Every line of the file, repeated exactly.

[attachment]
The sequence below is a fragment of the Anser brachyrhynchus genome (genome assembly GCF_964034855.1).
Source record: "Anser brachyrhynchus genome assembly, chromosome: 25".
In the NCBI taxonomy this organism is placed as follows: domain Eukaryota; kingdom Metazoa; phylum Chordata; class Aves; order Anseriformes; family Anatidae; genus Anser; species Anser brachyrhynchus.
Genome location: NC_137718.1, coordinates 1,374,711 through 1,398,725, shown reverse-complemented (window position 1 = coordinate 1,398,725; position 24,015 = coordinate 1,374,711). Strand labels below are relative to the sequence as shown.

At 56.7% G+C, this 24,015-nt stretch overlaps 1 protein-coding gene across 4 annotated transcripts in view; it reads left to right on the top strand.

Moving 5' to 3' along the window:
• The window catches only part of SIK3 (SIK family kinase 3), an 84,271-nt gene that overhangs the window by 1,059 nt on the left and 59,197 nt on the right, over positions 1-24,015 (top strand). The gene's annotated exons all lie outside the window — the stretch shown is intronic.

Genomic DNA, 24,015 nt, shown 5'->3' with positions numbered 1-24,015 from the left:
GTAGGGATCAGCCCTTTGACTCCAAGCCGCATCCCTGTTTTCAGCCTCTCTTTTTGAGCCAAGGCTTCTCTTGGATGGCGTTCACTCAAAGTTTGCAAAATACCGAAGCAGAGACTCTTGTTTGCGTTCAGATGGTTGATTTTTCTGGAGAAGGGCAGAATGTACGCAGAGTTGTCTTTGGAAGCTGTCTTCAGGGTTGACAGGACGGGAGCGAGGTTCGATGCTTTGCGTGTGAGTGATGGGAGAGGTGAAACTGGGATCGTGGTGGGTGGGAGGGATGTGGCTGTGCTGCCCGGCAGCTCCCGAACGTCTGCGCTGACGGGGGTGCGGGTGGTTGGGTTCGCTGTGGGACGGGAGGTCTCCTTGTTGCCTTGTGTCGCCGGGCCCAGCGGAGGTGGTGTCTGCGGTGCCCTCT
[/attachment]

The sequence below is a fragment of the Anser brachyrhynchus genome (genome assembly GCF_964034855.1).
Source record: "Anser brachyrhynchus genome assembly, chromosome: 25".
In the NCBI taxonomy this organism is placed as follows: domain Eukaryota; kingdom Metazoa; phylum Chordata; class Aves; order Anseriformes; family Anatidae; genus Anser; species Anser brachyrhynchus.
Genome location: NC_137718.1, coordinates 1,374,711 through 1,398,725, shown reverse-complemented (window position 1 = coordinate 1,398,725; position 24,015 = coordinate 1,374,711). Strand labels below are relative to the sequence as shown.

At 56.7% G+C, this 24,015-nt stretch overlaps 1 protein-coding gene across 4 annotated transcripts in view; it reads left to right on the top strand.

Moving 5' to 3' along the window:
• The window catches only part of SIK3 (SIK family kinase 3), an 84,271-nt gene that overhangs the window by 1,059 nt on the left and 59,197 nt on the right, over positions 1-24,015 (top strand). The gene's annotated exons all lie outside the window — the stretch shown is intronic.

Genomic DNA, 24,015 nt, shown 5'->3' with positions numbered 1-24,015 from the left:
GTAGGGATCAGCCCTTTGACTCCAAGCCGCATCCCTGTTTTCAGCCTCTCTTTTTGAGCCAAGGCTTCTCTTGGATGGCGTTCACTCAAAGTTTGCAAAATACCGAAGCAGAGACTCTTGTTTGCGTTCAGATGGTTGATTTTTCTGGAGAAGGGCAGAATGTACGCAGAGTTGTCTTTGGAAGCTGTCTTCAGGGTTGACAGGACGGGAGCGAGGTTCGATGCTTTGCGTGTGAGTGATGGGAGAGGTGAAACTGGGATCGTGGTGGGTGGGAGGGATGTGGCTGTGCTGCCCGGCAGCTCCCGAACGTCTGCGCTGACGGGGGTGCGGGTGGTTGGGTTCGCTGTGGGACGGGAGGTCTCCTTGTTGCCTTGTGTCGCCGGGCCCAGCGGAGGTGGTGTCTGCGGTGCCCTCT